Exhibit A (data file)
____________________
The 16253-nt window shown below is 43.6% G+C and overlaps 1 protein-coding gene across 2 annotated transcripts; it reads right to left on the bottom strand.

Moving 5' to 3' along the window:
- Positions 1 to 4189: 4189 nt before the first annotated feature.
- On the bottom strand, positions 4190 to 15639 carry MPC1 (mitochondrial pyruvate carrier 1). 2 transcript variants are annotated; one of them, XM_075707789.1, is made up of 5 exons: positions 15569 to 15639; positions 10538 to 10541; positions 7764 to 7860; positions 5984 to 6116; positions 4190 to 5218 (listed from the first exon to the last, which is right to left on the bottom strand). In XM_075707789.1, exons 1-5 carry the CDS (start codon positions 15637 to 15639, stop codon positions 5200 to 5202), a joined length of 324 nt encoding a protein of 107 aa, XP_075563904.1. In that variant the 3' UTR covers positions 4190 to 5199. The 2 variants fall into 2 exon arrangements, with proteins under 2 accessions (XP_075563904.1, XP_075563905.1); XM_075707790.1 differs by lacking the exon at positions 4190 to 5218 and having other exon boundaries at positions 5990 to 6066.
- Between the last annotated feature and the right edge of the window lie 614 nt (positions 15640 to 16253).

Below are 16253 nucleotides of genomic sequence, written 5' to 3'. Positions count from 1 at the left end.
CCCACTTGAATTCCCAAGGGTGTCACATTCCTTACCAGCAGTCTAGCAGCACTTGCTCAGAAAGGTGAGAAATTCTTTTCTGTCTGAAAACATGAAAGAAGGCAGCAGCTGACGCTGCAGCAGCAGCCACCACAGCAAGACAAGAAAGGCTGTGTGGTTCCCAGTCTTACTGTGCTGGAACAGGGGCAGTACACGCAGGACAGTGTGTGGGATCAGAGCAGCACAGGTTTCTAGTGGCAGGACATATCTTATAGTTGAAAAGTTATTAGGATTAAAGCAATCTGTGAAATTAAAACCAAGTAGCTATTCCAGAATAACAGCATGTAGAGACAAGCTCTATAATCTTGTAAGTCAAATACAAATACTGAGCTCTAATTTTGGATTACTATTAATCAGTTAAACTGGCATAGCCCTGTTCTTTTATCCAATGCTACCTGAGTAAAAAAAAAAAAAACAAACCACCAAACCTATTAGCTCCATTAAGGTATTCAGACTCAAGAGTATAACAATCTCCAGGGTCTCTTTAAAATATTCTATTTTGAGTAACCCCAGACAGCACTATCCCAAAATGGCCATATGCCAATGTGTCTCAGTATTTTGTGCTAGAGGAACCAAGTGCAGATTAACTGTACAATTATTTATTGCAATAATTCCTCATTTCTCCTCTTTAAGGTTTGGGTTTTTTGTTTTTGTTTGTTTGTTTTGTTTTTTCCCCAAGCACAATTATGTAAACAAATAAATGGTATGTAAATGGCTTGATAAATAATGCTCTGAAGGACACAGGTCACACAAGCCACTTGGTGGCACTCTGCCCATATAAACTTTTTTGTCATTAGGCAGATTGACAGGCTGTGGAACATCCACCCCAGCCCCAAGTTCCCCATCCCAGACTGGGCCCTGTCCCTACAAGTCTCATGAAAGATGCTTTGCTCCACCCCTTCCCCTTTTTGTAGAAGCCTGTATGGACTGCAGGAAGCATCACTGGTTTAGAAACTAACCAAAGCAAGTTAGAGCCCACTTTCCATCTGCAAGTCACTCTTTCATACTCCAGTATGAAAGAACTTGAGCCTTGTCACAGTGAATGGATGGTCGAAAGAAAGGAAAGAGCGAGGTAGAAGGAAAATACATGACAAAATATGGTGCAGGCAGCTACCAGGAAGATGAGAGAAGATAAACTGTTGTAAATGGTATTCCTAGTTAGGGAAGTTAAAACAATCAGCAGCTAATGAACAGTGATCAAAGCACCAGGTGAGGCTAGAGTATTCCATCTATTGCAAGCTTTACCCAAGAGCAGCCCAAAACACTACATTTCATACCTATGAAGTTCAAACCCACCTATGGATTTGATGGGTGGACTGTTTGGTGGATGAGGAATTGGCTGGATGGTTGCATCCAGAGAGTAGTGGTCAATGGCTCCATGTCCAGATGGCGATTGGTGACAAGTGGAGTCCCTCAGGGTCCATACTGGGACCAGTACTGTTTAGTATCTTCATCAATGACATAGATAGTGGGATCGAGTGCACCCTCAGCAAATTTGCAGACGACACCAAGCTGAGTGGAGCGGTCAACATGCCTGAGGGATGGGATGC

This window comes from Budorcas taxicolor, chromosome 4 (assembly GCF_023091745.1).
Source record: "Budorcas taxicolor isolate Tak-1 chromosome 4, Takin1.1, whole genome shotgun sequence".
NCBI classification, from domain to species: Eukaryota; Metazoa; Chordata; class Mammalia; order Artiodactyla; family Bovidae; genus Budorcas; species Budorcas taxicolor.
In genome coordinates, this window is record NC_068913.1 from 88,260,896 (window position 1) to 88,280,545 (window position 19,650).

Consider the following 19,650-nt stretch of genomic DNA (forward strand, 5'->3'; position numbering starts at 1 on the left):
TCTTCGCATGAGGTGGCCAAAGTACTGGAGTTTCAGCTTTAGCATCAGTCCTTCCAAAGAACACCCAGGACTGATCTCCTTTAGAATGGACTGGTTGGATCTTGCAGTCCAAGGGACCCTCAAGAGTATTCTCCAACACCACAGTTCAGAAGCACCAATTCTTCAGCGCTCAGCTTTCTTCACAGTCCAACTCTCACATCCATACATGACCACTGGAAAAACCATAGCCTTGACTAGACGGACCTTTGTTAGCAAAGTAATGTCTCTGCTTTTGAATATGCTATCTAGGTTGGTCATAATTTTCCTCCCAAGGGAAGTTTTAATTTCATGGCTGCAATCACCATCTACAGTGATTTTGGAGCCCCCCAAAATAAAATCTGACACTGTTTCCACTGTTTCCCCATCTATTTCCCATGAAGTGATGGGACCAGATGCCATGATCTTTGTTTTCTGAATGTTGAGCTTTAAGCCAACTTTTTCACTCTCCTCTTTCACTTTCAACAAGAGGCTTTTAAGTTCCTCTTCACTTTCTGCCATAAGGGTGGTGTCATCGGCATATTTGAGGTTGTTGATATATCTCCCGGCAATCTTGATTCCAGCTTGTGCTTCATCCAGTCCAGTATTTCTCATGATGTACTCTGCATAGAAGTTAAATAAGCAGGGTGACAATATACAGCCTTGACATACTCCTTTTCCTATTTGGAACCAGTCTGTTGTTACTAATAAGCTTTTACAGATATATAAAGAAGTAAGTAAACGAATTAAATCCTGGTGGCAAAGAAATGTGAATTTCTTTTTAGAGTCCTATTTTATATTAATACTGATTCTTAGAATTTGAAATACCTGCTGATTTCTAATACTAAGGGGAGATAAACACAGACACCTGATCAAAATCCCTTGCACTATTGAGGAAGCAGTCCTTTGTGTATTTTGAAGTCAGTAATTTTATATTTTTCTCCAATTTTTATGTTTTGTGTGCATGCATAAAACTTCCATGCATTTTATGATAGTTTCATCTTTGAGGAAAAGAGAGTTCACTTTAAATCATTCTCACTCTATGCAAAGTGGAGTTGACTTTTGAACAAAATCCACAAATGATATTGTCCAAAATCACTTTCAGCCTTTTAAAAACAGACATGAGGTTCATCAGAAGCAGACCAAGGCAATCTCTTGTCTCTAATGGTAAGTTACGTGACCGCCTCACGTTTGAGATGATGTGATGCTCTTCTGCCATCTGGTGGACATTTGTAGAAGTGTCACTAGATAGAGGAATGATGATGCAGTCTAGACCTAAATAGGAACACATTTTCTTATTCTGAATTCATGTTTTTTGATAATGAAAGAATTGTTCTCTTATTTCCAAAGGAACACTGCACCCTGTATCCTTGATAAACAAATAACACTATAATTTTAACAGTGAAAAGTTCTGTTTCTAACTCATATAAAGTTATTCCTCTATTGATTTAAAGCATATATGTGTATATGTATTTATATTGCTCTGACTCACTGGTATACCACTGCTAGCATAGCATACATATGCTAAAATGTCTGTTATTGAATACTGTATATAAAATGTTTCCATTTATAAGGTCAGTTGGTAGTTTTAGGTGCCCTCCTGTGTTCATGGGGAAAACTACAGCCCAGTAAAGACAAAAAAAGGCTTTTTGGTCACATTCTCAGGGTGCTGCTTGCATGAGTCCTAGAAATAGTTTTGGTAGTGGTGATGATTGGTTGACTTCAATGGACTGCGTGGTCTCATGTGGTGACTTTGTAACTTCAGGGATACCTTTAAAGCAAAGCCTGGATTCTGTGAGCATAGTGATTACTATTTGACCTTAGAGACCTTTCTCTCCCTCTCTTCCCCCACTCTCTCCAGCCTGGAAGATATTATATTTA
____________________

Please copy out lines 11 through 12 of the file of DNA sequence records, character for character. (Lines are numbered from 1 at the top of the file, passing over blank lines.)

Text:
In genome coordinates, this window is record NC_068913.1 from 88,260,896 (window position 1) to 88,280,545 (window position 19,650).

Consider the following 19,650-nt stretch of genomic DNA (forward strand, 5'->3'; position numbering starts at 1 on the left):